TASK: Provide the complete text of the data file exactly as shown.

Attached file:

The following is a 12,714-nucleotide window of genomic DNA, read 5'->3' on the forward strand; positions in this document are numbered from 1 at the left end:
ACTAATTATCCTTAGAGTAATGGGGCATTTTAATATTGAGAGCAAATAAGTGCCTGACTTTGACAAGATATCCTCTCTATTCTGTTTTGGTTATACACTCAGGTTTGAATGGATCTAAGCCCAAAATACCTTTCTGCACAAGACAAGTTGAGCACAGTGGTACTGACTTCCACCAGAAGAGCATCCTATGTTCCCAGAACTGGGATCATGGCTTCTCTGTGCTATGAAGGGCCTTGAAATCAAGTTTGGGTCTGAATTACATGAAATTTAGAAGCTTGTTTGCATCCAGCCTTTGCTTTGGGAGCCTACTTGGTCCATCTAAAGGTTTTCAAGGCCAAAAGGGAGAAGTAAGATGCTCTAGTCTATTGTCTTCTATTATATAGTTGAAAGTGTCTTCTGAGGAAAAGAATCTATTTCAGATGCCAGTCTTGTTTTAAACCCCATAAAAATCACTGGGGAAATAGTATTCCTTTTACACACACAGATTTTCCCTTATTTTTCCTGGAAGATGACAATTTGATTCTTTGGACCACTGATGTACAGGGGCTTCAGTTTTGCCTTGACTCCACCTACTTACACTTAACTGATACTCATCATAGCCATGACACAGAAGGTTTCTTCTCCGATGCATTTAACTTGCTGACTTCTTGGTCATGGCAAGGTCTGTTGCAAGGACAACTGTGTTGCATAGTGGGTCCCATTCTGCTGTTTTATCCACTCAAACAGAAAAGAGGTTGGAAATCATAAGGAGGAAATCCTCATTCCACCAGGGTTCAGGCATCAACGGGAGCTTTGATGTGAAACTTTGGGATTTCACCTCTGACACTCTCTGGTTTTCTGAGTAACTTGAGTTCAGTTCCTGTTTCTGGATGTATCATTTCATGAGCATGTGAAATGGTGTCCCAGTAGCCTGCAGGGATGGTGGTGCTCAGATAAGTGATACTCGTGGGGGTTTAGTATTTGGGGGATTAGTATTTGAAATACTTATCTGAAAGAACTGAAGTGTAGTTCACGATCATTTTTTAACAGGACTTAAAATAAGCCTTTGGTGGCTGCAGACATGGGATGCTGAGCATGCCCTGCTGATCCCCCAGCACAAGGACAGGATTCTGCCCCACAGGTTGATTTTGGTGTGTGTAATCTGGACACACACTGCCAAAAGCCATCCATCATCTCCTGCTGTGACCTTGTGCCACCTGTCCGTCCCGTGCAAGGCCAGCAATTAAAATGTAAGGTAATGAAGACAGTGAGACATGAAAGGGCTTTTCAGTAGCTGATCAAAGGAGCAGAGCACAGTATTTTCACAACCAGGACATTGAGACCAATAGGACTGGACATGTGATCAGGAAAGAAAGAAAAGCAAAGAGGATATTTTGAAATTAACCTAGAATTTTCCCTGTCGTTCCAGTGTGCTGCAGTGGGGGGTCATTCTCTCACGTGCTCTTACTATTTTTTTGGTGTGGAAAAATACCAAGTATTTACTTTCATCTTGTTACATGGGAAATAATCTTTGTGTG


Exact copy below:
The following is a 12,714-nucleotide window of genomic DNA, read 5'->3' on the forward strand; positions in this document are numbered from 1 at the left end:
ACTAATTATCCTTAGAGTAATGGGGCATTTTAATATTGAGAGCAAATAAGTGCCTGACTTTGACAAGATATCCTCTCTATTCTGTTTTGGTTATACACTCAGGTTTGAATGGATCTAAGCCCAAAATACCTTTCTGCACAAGACAAGTTGAGCACAGTGGTACTGACTTCCACCAGAAGAGCATCCTATGTTCCCAGAACTGGGATCATGGCTTCTCTGTGCTATGAAGGGCCTTGAAATCAAGTTTGGGTCTGAATTACATGAAATTTAGAAGCTTGTTTGCATCCAGCCTTTGCTTTGGGAGCCTACTTGGTCCATCTAAAGGTTTTCAAGGCCAAAAGGGAGAAGTAAGATGCTCTAGTCTATTGTCTTCTATTATATAGTTGAAAGTGTCTTCTGAGGAAAAGAATCTATTTCAGATGCCAGTCTTGTTTTAAACCCCATAAAAATCACTGGGGAAATAGTATTCCTTTTACACACACAGATTTTCCCTTATTTTTCCTGGAAGATGACAATTTGATTCTTTGGACCACTGATGTACAGGGGCTTCAGTTTTGCCTTGACTCCACCTACTTACACTTAACTGATACTCATCATAGCCATGACACAGAAGGTTTCTTCTCCGATGCATTTAACTTGCTGACTTCTTGGTCATGGCAAGGTCTGTTGCAAGGACAACTGTGTTGCATAGTGGGTCCCATTCTGCTGTTTTATCCACTCAAACAGAAAAGAGGTTGGAAATCATAAGGAGGAAATCCTCATTCCACCAGGGTTCAGGCATCAACGGGAGCTTTGATGTGAAACTTTGGGATTTCACCTCTGACACTCTCTGGTTTTCTGAGTAACTTGAGTTCAGTTCCTGTTTCTGGATGTATCATTTCATGAGCATGTGAAATGGTGTCCCAGTAGCCTGCAGGGATGGTGGTGCTCAGATAAGTGATACTCGTGGGGGTTTAGTATTTGGGGGATTAGTATTTGAAATACTTATCTGAAAGAACTGAAGTGTAGTTCACGATCATTTTTTAACAGGACTTAAAATAAGCCTTTGGTGGCTGCAGACATGGGATGCTGAGCATGCCCTGCTGATCCCCCAGCACAAGGACAGGATTCTGCCCCACAGGTTGATTTTGGTGTGTGTAATCTGGACACACACTGCCAAAAGCCATCCATCATCTCCTGCTGTGACCTTGTGCCACCTGTCCGTCCCGTGCAAGGCCAGCAATTAAAATGTAAGGTAATGAAGACAGTGAGACATGAAAGGGCTTTTCAGTAGCTGATCAAAGGAGCAGAGCACAGTATTTTCACAACCAGGACATTGAGACCAATAGGACTGGACATGTGATCAGGAAAGAAAGAAAAGCAAAGAGGATATTTTGAAATTAACCTAGAATTTTCCCTGTCGTTCCAGTGTGCTGCAGTGGGGGGTCATTCTCTCACGTGCTCTTACTATTTTTTTGGTGTGGAAAAATACCAAGTATTTACTTTCATCTTGTTACATGGGAAATAATCTTTGTGTG